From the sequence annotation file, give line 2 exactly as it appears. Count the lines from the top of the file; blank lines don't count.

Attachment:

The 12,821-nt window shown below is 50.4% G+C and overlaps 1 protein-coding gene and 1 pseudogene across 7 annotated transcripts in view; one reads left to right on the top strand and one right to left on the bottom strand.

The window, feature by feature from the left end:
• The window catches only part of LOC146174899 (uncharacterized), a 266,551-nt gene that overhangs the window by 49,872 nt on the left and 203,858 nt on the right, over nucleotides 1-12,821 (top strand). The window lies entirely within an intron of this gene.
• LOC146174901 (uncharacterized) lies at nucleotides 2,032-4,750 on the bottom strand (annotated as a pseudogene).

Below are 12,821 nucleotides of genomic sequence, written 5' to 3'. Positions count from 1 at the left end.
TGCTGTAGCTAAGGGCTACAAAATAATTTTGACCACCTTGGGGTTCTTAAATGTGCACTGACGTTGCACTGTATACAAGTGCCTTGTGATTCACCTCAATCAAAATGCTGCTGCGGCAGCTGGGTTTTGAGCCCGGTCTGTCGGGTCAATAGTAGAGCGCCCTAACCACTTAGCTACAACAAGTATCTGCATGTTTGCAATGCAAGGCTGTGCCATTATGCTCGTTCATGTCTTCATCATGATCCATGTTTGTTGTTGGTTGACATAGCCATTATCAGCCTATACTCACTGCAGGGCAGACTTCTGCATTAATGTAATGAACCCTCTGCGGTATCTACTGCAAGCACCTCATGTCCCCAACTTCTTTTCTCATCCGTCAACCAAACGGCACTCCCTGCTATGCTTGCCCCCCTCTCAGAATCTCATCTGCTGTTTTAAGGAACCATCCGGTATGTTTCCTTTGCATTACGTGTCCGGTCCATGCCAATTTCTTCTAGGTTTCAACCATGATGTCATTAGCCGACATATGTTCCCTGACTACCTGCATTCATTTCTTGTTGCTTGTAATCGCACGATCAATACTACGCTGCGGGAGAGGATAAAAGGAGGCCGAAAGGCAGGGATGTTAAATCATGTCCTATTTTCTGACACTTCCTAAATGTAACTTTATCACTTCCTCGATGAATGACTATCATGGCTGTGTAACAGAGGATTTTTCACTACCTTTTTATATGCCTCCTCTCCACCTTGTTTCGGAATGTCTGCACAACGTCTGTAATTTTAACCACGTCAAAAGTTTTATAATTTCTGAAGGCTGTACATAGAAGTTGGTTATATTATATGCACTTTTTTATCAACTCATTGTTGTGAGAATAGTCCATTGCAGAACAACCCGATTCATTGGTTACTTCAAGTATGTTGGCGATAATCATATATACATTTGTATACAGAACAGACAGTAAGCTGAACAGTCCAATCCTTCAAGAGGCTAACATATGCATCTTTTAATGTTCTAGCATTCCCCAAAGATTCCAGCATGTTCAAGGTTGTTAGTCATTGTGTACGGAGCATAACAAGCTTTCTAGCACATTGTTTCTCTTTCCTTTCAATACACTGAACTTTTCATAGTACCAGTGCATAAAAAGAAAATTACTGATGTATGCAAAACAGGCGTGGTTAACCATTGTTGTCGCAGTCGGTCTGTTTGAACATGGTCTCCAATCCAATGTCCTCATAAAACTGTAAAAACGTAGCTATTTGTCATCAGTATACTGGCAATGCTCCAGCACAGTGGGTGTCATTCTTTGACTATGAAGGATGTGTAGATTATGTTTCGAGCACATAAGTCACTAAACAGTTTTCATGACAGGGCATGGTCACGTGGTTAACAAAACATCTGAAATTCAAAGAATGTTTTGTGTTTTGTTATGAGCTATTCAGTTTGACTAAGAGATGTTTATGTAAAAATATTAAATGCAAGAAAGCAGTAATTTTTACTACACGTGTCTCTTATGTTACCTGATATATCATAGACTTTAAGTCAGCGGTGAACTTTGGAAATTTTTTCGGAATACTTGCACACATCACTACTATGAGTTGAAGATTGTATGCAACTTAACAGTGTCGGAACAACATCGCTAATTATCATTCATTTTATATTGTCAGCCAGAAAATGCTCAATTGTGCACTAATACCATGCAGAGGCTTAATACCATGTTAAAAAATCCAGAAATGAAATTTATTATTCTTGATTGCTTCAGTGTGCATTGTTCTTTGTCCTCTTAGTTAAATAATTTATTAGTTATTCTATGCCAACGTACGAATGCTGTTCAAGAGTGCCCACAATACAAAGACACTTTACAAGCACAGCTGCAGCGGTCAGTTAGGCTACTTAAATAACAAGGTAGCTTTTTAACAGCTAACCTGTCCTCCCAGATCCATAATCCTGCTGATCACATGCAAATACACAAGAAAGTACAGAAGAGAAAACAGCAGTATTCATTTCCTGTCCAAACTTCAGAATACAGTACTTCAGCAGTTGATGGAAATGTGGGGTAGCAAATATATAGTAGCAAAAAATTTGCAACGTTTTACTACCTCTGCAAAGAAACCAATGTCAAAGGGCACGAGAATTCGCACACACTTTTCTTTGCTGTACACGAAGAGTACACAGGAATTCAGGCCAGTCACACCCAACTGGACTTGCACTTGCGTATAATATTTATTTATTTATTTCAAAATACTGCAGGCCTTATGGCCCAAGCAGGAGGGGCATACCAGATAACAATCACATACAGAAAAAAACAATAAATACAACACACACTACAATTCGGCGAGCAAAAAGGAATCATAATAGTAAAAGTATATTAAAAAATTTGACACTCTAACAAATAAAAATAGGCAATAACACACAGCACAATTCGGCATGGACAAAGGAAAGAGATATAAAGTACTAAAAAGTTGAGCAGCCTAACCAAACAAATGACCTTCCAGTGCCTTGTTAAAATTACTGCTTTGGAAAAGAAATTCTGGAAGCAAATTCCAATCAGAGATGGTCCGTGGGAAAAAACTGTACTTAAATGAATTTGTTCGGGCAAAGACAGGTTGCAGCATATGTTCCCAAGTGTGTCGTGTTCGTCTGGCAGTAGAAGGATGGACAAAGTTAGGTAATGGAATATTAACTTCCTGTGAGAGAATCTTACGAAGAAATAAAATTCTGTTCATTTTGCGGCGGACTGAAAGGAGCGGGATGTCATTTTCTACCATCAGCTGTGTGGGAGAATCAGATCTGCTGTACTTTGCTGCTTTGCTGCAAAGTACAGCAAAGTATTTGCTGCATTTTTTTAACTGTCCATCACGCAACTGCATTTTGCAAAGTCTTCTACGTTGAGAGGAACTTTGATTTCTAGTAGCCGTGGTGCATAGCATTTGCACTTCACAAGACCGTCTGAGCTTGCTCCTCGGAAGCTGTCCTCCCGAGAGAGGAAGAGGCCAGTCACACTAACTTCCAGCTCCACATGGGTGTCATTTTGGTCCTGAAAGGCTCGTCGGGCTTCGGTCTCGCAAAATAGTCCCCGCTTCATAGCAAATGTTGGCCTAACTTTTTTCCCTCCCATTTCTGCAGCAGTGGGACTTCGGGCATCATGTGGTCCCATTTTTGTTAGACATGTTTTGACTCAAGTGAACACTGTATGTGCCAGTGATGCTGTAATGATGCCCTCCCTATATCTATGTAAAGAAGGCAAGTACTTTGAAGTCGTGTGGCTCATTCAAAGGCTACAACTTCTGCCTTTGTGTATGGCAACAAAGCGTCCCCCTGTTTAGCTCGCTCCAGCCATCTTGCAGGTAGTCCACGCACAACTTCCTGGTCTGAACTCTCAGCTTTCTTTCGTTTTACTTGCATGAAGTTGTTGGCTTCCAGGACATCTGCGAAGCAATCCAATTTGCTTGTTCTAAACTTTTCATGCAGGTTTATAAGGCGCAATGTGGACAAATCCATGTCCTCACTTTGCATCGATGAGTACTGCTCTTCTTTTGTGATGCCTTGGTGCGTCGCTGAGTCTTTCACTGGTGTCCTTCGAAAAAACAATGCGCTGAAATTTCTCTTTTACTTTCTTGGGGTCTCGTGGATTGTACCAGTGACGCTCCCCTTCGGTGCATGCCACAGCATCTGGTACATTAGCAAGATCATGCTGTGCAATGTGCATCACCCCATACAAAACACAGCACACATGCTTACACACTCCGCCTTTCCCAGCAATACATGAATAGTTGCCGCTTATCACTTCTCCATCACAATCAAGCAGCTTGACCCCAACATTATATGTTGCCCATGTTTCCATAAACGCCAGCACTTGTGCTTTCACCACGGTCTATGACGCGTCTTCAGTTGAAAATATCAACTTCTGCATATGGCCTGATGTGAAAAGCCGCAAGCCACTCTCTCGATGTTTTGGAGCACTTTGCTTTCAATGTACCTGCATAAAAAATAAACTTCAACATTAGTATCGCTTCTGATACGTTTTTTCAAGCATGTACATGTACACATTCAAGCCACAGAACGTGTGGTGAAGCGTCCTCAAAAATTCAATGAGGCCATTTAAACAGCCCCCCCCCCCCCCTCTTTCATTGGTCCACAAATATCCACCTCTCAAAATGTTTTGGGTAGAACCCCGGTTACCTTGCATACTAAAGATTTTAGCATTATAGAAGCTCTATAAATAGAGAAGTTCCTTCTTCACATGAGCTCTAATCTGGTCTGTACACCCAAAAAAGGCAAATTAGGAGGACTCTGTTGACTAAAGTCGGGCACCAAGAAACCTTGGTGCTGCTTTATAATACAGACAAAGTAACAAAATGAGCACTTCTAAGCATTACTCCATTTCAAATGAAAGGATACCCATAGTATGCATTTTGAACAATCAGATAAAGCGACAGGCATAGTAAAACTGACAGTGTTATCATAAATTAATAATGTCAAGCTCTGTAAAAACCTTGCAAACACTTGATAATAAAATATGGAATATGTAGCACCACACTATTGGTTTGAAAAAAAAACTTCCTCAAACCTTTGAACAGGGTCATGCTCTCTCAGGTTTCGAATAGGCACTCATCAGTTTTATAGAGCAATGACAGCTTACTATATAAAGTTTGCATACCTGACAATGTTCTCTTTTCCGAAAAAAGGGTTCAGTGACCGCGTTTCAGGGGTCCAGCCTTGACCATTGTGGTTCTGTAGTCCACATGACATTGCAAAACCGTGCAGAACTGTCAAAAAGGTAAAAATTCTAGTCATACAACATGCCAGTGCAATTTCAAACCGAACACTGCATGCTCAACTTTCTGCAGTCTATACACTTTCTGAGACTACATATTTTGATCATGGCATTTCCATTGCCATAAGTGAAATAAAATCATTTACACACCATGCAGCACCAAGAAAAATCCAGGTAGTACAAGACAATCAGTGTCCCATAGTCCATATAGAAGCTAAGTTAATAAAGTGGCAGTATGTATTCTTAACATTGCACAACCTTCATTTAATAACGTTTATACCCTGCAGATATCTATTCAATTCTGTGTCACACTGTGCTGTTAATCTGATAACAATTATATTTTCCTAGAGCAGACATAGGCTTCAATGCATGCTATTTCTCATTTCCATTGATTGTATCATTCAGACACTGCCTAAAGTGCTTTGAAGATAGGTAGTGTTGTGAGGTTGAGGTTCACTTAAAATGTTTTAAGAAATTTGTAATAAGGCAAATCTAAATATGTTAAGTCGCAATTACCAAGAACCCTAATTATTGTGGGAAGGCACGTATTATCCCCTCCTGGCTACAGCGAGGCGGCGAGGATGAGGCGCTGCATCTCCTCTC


The window, feature by feature from the left end: